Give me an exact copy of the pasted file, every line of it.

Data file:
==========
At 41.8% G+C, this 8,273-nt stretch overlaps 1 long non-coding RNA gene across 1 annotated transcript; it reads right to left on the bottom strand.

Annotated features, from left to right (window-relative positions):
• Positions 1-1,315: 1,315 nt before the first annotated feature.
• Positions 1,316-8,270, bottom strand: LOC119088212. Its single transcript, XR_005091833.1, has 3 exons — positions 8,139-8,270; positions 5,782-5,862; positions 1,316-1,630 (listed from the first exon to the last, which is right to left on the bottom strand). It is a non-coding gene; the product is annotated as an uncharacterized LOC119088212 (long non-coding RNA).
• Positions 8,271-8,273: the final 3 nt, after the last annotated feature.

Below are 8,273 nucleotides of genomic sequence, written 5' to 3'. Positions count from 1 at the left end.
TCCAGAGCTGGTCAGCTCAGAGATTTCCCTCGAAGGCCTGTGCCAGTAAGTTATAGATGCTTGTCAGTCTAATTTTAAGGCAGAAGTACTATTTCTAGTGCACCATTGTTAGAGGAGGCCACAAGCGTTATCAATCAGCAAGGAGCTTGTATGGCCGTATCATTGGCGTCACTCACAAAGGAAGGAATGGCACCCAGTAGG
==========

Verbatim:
At 41.8% G+C, this 8,273-nt stretch overlaps 1 long non-coding RNA gene across 1 annotated transcript; it reads right to left on the bottom strand.

Annotated features, from left to right (window-relative positions):
• Positions 1-1,315: 1,315 nt before the first annotated feature.
• Positions 1,316-8,270, bottom strand: LOC119088212. Its single transcript, XR_005091833.1, has 3 exons — positions 8,139-8,270; positions 5,782-5,862; positions 1,316-1,630 (listed from the first exon to the last, which is right to left on the bottom strand). It is a non-coding gene; the product is annotated as an uncharacterized LOC119088212 (long non-coding RNA).
• Positions 8,271-8,273: the final 3 nt, after the last annotated feature.

Below are 8,273 nucleotides of genomic sequence, written 5' to 3'. Positions count from 1 at the left end.
TCCAGAGCTGGTCAGCTCAGAGATTTCCCTCGAAGGCCTGTGCCAGTAAGTTATAGATGCTTGTCAGTCTAATTTTAAGGCAGAAGTACTATTTCTAGTGCACCATTGTTAGAGGAGGCCACAAGCGTTATCAATCAGCAAGGAGCTTGTATGGCCGTATCATTGGCGTCACTCACAAAGGAAGGAATGGCACCCAGTAGG